There can be internal or external obstacles. Through obstacles, we get a lot of conflicts.
As said by Ryan Holiday,
“The obstacle is the way!”
As humans, we are all tested through obstacles. Because life is not a smooth journey, we get obstacles in our way to get what we want to solve our emotional needs.
We are conflicted in so many ways because of the presence of those obstacles.
An external obstacle can create an internal conflict or vice versa. Sometimes it is the other way around.
Internal (respectively external) obstacles create internal (respectively external) conflicts.
As our character faces obstacles, we resonate with the conflicts that arise within or externally.
Coming back to the example of Walter White, he has faced a lot of obstacles. Even though he is not our typical hero, we understand his conflicts as human beings because we resonate with his desire.
A story with no obstacles, no conflict is just that: boring and unrealistic.
Make sure to identify one or two obstacles that created a conflict in your story.
3. S AS STAKES — Because the stakes are high, there are a lot of emotions for our character. Because we understand the character, we can tune in to their emotions more deeply.
Because we are invested in the character, we create empathy in the eyes of the ones listening to our story.
Emotions and empathy are the most powerful connectors of all human beings.
Beyond words, we can all resonate with a song even if we don’t understand the language of the song.
That is the power of music: it speaks to us through the universe’s vibrations because it elicits emotions into us.
We can feel joy or sadness. We can root for a character because we understand where they are coming from.
Walter White in Breaking Bad is not your typical drug dealer. Instead, he does despicable things throughout the whole series.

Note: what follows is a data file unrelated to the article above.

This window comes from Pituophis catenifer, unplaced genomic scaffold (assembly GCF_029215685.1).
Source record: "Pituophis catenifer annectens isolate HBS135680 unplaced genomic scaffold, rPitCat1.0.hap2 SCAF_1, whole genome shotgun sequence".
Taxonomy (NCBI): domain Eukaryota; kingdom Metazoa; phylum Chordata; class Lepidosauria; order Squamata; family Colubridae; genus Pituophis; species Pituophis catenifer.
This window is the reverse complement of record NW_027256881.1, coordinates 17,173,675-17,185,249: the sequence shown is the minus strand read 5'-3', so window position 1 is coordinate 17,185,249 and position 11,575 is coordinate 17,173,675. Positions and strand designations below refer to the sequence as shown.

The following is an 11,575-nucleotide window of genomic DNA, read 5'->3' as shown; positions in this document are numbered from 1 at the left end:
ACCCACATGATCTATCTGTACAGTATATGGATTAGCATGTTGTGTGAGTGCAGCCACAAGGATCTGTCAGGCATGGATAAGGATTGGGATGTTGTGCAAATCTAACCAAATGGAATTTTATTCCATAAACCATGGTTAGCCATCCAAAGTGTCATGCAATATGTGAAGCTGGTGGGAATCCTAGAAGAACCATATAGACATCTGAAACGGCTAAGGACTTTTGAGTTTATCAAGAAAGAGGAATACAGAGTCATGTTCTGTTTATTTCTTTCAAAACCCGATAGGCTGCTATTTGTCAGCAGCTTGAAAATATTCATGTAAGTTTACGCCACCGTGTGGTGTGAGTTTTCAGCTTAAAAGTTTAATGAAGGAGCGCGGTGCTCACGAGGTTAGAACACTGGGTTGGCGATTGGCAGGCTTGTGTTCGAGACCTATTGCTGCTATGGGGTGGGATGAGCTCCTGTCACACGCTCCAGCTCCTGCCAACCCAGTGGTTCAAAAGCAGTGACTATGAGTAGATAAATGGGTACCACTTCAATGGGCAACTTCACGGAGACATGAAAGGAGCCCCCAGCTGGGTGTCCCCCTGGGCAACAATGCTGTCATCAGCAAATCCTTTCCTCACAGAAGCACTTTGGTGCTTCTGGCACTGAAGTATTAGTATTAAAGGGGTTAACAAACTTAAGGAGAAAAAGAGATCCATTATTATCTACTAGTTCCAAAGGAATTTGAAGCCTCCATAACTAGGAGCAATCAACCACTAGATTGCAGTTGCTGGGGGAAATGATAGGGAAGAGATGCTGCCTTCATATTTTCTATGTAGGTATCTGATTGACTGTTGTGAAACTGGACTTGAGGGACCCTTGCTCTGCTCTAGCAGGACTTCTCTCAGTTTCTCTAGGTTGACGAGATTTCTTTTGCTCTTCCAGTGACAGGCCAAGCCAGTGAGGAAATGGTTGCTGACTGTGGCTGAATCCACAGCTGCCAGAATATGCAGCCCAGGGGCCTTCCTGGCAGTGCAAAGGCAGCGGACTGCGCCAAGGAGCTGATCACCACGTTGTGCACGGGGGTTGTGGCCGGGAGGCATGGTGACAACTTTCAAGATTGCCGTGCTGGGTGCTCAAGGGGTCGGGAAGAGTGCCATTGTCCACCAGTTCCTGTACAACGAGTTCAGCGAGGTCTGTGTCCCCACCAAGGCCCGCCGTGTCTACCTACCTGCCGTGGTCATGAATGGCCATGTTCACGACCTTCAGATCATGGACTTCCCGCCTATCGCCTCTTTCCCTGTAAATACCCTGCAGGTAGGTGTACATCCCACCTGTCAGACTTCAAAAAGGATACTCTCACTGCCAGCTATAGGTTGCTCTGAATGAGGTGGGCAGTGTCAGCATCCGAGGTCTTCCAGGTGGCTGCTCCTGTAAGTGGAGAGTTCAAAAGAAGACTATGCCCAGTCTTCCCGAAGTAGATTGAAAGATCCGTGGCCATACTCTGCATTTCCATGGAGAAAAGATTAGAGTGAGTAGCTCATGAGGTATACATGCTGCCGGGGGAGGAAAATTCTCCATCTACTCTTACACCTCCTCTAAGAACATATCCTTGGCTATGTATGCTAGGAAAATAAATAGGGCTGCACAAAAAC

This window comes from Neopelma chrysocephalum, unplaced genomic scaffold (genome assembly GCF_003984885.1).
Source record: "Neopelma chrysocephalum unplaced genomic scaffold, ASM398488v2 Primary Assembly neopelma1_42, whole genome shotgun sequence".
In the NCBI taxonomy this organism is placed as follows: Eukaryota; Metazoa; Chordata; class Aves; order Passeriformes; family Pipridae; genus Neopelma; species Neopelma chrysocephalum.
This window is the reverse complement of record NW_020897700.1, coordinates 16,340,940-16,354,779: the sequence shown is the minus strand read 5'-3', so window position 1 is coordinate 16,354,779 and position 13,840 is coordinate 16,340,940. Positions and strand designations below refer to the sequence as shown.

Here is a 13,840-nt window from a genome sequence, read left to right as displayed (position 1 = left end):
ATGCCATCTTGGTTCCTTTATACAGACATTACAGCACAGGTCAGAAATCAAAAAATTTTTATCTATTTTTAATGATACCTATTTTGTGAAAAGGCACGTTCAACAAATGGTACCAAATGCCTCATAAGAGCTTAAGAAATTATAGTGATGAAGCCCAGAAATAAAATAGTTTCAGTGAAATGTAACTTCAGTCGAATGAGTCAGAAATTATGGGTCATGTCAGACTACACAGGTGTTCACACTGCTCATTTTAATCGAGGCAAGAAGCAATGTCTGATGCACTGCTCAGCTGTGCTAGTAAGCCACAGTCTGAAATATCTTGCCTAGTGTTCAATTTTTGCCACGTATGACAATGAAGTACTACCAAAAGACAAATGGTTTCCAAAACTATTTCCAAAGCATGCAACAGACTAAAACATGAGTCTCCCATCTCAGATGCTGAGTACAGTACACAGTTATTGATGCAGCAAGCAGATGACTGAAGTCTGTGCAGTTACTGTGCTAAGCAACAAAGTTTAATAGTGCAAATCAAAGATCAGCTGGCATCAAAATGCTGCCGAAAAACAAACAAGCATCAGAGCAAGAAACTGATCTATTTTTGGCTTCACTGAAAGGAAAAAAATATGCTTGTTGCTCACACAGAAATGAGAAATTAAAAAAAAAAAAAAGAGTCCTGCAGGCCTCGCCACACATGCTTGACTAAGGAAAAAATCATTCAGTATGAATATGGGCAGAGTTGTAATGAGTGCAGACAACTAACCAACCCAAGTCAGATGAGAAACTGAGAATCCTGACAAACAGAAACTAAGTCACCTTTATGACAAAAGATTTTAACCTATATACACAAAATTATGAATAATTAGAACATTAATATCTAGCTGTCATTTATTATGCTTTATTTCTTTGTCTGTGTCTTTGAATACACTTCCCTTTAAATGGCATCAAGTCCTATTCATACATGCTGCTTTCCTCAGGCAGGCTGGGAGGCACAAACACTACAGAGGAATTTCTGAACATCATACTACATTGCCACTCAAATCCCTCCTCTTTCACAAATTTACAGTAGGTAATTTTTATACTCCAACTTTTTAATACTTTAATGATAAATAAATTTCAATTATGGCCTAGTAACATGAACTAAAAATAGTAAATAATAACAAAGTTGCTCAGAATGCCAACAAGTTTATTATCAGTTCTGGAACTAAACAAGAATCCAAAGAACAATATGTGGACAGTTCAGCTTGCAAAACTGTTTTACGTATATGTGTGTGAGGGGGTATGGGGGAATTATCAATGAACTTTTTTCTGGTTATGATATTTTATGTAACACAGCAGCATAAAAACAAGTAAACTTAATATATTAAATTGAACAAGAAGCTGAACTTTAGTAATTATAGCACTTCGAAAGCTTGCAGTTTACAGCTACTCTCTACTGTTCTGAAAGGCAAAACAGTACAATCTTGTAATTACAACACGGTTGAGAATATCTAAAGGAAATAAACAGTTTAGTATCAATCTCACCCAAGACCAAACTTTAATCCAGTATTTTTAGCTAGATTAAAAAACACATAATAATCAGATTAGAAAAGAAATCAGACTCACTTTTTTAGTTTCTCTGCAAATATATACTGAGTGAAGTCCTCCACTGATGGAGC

Yet because we understand where he is coming from, we are happy when he triumphs, even if it is through violence.
A story without emotions cannot create empathy. It is like watching a movie with bad audio, no matter if the pictures are in ultra-high definition.
When the stakes are high in your story, so are the emotions. Then people can connect, they can empathize, and your story will hit home.
There you have it: the DOS (Desire, Obstacles, Stakes) approach to be the Master Storyteller (MS).
As you are crafting your story in each scene, you must ask yourself the following questions:
- Who wants what?: Desire
- Why now?: Obstacles
- What will happen if they don’t get it?: Stakes
The MS-DOS storytelling approach is powerful because it is the most ancient form of storytelling.
Yes, it can fit in the 3 acts structure: beginning, middle, and end.
Yet it is more powerful because it talks to the most powerful entity within our head: our primitive brain.
Suppose you want to tell a compelling story. Frame it to match the DOS arc structure. Then you will be able to tap into the caves of human brains.
Because in the end, we are beings with desires, obstacles, and stakes.
MS-DOS is the language of every human heart.